Google’s self-driving cars are getting into accidents, but the Internet firm claims those accidents to be the fault of the human drivers fault. Still, Google is making efforts to teach its cars to behave like humans. A professor at the Massachusetts Institute of Technology (MIT) questions Google’s vision of self-driving cars, saying making cars that are entirely self-driving is a silly idea.
Complete automation may not improve humanity
David Mindell, in an interview with MIT News, said that not a single shred of evidence exists that proves humanity’s lot will improve with complete automation. “We need to rethink the notion of progress, not as progress toward full autonomy, but as progress toward trusted, transparent, reliable, safe autonomy that is fully interactive: The car does what I want it to do, and only when I want it to do it,” the MIT professor said.
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Some people have adopted a utopian view that if all cars stick to a speed limit and behave generously with each other, then there will be perfect order. Mindell, the author of Our Robots, Ourselves: Robotics And The Myth Of Autonomy, which was published Tuesday, said it is a very peculiar dream. It is possible that self-driving cars reduce the workload on overwrought humans, but it will be limited, the professor said.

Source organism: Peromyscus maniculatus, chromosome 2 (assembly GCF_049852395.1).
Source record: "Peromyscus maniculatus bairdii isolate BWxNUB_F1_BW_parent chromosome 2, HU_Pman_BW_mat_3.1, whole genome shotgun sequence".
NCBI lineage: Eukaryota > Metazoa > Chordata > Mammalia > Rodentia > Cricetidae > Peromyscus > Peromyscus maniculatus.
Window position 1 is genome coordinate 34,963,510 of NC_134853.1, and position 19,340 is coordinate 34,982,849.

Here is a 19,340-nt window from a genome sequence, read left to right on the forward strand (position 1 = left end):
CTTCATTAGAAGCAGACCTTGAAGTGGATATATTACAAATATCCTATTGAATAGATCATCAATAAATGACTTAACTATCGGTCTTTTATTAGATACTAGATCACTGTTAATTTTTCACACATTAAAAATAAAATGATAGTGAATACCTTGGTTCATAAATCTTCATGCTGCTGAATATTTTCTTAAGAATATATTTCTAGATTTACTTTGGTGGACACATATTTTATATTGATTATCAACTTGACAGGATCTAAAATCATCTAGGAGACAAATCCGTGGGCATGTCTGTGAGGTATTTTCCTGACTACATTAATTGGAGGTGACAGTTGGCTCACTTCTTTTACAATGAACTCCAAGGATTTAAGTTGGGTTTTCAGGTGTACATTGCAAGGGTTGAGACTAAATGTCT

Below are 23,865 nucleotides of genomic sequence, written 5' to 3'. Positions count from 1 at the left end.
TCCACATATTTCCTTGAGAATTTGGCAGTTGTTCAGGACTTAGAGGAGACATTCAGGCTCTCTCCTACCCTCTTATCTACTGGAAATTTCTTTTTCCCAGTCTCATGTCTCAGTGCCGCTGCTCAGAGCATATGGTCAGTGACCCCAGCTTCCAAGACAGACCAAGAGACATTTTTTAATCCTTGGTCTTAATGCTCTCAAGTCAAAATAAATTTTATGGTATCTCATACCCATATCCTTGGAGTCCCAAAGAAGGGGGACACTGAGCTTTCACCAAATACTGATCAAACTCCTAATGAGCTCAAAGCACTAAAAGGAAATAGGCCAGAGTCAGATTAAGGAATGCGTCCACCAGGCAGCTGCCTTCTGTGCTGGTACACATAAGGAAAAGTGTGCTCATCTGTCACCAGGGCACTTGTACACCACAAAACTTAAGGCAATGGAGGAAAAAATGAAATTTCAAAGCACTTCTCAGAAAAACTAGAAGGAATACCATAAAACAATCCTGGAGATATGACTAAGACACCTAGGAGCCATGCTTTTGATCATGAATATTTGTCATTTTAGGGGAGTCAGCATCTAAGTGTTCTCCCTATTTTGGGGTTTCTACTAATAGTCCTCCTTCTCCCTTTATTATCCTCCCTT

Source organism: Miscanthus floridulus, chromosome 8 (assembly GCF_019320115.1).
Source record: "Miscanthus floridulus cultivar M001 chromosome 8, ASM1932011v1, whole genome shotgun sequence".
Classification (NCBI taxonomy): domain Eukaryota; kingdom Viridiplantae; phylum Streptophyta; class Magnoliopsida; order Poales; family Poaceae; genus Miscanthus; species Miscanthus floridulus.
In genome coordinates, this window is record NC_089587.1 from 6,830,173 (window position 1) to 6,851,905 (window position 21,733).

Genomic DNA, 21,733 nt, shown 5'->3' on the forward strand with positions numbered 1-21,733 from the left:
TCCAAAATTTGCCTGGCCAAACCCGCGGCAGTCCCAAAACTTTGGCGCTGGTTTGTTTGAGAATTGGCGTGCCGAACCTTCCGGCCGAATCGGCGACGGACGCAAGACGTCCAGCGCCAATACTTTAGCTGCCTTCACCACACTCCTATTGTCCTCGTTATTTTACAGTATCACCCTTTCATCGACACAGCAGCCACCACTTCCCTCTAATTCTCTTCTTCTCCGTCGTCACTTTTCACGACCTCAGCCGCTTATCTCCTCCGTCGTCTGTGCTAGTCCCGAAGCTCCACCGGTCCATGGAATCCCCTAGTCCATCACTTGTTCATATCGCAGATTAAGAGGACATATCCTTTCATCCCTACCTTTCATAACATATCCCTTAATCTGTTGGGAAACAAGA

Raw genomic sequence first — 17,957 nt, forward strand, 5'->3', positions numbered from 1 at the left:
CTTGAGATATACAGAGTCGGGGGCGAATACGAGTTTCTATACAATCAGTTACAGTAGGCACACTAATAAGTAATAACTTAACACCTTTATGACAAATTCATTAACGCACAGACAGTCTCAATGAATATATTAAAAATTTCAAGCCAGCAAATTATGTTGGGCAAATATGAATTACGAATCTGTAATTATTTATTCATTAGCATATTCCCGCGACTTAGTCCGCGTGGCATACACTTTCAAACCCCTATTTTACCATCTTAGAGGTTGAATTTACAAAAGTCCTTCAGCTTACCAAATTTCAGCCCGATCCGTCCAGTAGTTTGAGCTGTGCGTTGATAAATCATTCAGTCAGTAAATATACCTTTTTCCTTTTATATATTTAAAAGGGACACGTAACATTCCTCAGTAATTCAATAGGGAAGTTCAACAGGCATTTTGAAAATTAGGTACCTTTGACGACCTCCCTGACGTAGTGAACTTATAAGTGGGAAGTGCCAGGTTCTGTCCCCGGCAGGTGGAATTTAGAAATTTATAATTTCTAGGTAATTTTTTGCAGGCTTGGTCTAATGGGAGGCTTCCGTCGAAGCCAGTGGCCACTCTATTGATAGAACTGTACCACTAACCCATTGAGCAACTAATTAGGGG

Google a little old-fashioned
Talking of Google, Mindell said Google is a little old-fashioned, and its idea of complete automation has a touch of the 20th Century in it. “The notion of ceding control of something as fundamental to life as driving to a big, opaque corporation — people are not comfortable with that,” Mindell said.
Supporting his argument with an example, Mindell said that that there was a time when unmanned fully automated submersibles were thought to be perfect for underwater exploration. But later, it was observed that they need humans to guide and control them. When asked about NASA’s mission to the moon, Mindell said that earlier it was thought that automation would take care of everything, but despite that, astronauts have to make vital inputs into the steering of spacecraft.
Commercial air travel is the most common example. According to Mindell, a lot of highly technical systems exist, but they are not perfect and need human help to hold the system together.